Figure 3. A proprietary tripod drill press uses diamond abrasive bits to cut circular openings in mirror glass.

Figure 4.To create a rectangular box opening, the author drills multiple holes, then finishes the job with a scoring tool and a nibbler.

Once we've cut the mirrors to size, we feed them through our factory-edging machine to create an "aris" polished edge. An aris polish has a slight bevel top and bottom, with the face of the edge flat. After cleaning to remove the mirror dust, we spray the freshly cut and polished edges with a sealer, a clear coating specially formulated to help prevent silver deterioration and the appearance of black edge.

Black Edge

Usually first seen at the bottom edge of a bathroom mirror, black edge is caused by household corrosives, like glass cleaner, toothpaste, or hand soap, pooling on the backsplash ledge at the bottom edge of the glass. It's no different from the tarnish that develops on silverware, except that it can't be polished away. On lesser-quality mirrors that haven't been edge-sealed after cutting and polishing, the edge can start to deteriorate in as little as a month. We've also seen discount-store mirrors or mirrored medicine cabinets, purchased by our customers for their bathrooms, that began turning black in the box.

Concealment. We recommend using a chrome-finish aluminum J-channel at the base of any mirror that rests on a backsplash (Figure 5). The 3/4-inch-high face of the J-channel doesn't prevent the corrosion but does effectively conceal it, as the black edge normally won't creep higher than 1/2 inch or so. Another advantage of using J-channel is that it allows the installer to make spacing adjustments. If an adjacent wall isn't plumb or the backsplash isn't level, we can use small, clear vinyl shims inside the channel to slightly tilt the mirror.

Figure 5. Chrome-plated J-channel supports the mirror until the mastic sets up and hides shims, but also conceals "black edge" corrosion on backsplash-mounted mirrors.

There are always clients who reject the channel because they want the mirror to stand alone. We can, and do, forgo the channel if that's the case. Instead, we'll apply a thin bead of clear silicone along the bottom edge to help prevent any moisture from getting to the back of the mirror. That mirror, once glued to the wall, isn't going to be easy to remove (certainly not in one piece) and replace. For that reason, we press the J-channel option. J-channel is available in almost any conceivable finish to match the bathroom's decor -- brushed nickel, brass, or white, for example.

We also use J-channel or L-channel to mount mirrors up off the backsplash or vanity top. These aluminum extrusions are nailed through the wallboard into the studs to support the weight of the mirror. A piece of electrical tape over the exposed nail heads prevents them from scratching the mirror backing. The channel gives the necessary support to the mirror while the mastic sets up, and helps ensure that the mirror doesn't creep down.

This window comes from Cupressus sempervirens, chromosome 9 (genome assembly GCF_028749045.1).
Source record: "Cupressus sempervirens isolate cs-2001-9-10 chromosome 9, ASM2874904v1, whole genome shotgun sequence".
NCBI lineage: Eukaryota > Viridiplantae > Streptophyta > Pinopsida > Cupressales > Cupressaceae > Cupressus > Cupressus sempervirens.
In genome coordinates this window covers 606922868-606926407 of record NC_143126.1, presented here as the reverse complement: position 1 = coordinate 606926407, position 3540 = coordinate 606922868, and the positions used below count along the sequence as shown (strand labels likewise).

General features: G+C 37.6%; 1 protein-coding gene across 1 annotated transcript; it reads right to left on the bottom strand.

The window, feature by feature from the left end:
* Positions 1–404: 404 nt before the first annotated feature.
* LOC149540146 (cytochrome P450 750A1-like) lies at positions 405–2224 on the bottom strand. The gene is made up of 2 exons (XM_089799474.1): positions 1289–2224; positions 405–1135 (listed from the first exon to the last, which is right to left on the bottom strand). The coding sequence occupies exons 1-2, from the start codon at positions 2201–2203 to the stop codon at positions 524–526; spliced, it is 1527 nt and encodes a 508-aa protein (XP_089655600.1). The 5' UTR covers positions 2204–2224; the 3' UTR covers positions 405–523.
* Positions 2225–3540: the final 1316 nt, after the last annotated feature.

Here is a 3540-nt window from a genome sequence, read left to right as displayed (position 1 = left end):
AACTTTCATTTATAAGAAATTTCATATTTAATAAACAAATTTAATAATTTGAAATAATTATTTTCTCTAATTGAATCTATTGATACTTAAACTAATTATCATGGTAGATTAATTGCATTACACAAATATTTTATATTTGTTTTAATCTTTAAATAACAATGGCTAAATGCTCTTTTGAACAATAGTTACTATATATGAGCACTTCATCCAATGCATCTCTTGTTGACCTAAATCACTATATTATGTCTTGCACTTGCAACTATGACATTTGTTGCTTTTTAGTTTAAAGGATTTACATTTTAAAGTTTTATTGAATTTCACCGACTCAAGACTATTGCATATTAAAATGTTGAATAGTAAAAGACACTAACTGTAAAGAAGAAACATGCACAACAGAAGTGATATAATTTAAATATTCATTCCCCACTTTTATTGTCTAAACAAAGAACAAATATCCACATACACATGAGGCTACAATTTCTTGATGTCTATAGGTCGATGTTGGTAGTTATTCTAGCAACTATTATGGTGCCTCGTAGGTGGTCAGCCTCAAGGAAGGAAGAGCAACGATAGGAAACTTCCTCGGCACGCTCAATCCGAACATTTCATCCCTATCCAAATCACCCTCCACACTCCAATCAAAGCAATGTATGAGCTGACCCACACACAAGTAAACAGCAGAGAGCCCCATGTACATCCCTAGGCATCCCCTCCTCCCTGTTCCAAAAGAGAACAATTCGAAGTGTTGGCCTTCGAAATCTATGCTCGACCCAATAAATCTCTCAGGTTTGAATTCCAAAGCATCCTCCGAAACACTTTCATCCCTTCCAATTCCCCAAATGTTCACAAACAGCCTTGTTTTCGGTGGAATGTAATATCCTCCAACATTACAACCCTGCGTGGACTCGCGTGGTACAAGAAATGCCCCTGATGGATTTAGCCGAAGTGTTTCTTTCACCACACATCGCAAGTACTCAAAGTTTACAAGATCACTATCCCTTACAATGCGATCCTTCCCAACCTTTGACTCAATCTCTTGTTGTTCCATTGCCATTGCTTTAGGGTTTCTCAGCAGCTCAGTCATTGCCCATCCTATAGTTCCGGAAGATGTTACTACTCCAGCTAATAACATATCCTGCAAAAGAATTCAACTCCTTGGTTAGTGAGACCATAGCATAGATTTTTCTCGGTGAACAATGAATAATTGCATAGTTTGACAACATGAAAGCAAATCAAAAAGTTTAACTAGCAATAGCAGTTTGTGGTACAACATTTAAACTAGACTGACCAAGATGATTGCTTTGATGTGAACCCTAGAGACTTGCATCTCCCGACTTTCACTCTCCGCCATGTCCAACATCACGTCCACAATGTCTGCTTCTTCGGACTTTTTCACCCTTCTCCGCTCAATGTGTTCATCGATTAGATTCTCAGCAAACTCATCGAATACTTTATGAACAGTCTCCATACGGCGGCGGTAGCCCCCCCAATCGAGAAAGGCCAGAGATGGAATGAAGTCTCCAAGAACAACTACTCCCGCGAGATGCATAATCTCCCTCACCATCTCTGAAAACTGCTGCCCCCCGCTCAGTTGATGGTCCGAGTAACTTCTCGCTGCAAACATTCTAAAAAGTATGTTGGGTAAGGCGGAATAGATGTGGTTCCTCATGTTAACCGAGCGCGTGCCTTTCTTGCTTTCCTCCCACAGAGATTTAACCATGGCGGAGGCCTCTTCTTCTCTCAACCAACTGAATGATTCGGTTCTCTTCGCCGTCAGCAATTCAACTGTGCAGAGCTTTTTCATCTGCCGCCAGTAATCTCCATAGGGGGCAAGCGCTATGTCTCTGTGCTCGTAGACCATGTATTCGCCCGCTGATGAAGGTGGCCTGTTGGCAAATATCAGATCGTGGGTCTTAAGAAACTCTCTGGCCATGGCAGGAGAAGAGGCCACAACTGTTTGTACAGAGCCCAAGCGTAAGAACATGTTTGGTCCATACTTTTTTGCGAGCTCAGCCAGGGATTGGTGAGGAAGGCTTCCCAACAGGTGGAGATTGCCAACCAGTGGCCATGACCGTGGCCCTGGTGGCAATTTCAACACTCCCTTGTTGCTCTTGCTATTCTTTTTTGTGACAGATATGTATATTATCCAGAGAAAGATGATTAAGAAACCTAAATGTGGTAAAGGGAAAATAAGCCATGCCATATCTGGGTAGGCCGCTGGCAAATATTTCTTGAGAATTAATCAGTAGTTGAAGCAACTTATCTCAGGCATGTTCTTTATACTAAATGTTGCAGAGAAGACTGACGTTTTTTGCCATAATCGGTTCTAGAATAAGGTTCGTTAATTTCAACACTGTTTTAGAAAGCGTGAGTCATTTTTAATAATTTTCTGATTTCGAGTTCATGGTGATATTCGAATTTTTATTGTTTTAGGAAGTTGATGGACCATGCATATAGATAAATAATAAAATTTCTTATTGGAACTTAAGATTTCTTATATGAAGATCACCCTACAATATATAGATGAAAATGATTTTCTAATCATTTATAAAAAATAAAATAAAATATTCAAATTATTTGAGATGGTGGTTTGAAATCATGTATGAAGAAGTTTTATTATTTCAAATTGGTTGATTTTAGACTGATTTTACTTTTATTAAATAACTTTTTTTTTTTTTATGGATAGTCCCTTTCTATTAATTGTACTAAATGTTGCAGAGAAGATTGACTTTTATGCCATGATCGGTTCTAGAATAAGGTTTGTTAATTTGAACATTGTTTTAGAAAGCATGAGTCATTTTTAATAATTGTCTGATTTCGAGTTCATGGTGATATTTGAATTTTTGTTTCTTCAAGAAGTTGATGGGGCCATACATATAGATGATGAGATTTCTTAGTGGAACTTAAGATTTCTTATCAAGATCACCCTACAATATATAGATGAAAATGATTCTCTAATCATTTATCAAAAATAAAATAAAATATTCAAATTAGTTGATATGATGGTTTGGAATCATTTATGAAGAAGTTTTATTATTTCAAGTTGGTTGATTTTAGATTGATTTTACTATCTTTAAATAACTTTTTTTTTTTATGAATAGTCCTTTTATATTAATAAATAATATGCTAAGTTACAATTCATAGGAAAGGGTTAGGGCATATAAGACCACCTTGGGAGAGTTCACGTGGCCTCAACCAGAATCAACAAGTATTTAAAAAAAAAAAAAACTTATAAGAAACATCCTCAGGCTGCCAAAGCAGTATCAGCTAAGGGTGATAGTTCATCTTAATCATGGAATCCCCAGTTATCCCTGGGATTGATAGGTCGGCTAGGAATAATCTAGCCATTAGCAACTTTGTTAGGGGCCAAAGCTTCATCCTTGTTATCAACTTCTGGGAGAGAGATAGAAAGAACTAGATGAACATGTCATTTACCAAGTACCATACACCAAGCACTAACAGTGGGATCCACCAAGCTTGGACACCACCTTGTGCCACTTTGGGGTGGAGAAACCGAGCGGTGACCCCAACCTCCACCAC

Mirror mastic. To make sure the mirror stays where you want it and that the mirror backing and coating aren't damaged, you need to use a strong, appropriate mirror mastic. Other adhesives may etch through the protective coatings and show through in patterns of corrosion. We use Glazers Choice mirror adhesive because of its extremely reliable hold, and we always use more than is probably necessary, because we believe more is better for this job (Figure 6). We've been called to jobs where another company's mirrors have fallen off the wall because the installers were too stingy with the glue. In one instance, our client had just finished bathing her infant in the bathroom sink and was walking out the door when the mirror fell off the wall, hit the goose-neck faucet, and shattered, leaving a large shard embedded in the floor. When we arrived to install the replacement, I was appalled by the small daubs of glue the previous installers had used for such a large mirror. We always err on the side of caution, and, after 18 years in this business, I'm proud to say that not one of our mirrors has ever fallen.

Figure 6. Heavy mirror glass calls for a generous application of special mirror mastic. Drywall substrates must be dust free and sealed for a secure bond.

The mastic is self-filling, which can be helpful in the case of a slightly bowed wall. For a small inward bow, we can use a thicker bead of mastic to build it out. But if the bow is pronounced and protruding, the framing has to be corrected. We check the wall planes for flatness with a long straightedge during initial measuring to prevent this type of last-minute snag. A mirror won't bend to conform to a severe outward bow and, if you force it, will probably crack as soon as any pressure is applied at either end, like during a simple cleaning.

Surface prep. Mirror mastic requires a clean, dry surface that is free of dust and dirt. Both the wall and the mirror surface must be the same temperature to prevent condensation. Porous surfaces, such as unpainted plaster, drywall, or concrete, must first be sealed with a good latex or acrylic primer before we can safely mount the mirror. If a bathroom is to be wallpapered, we ask that the mirror locations be left uncovered. Although mirror mastic will stick to wallpaper, wallpaper glue isn't strong enough to hold the weight of a mirror on the wall. The mastic sets up in about 20 minutes but attains full, 200-psi cure strength in 24 hours under normal conditions.

We always get a great feeling of accomplishment when the homeowner walks into a new bathroom and sees what a difference the mirrors make.

Kathy and Paul McLellan own Mayflower Glass Company, Inc., in Brewster, Mass.

Glazers Choice

Cleveland, Ohio


Guardian Industries

Auburn Hills, Mich.


Karas & Karas Glass Co.

South Boston, Mass.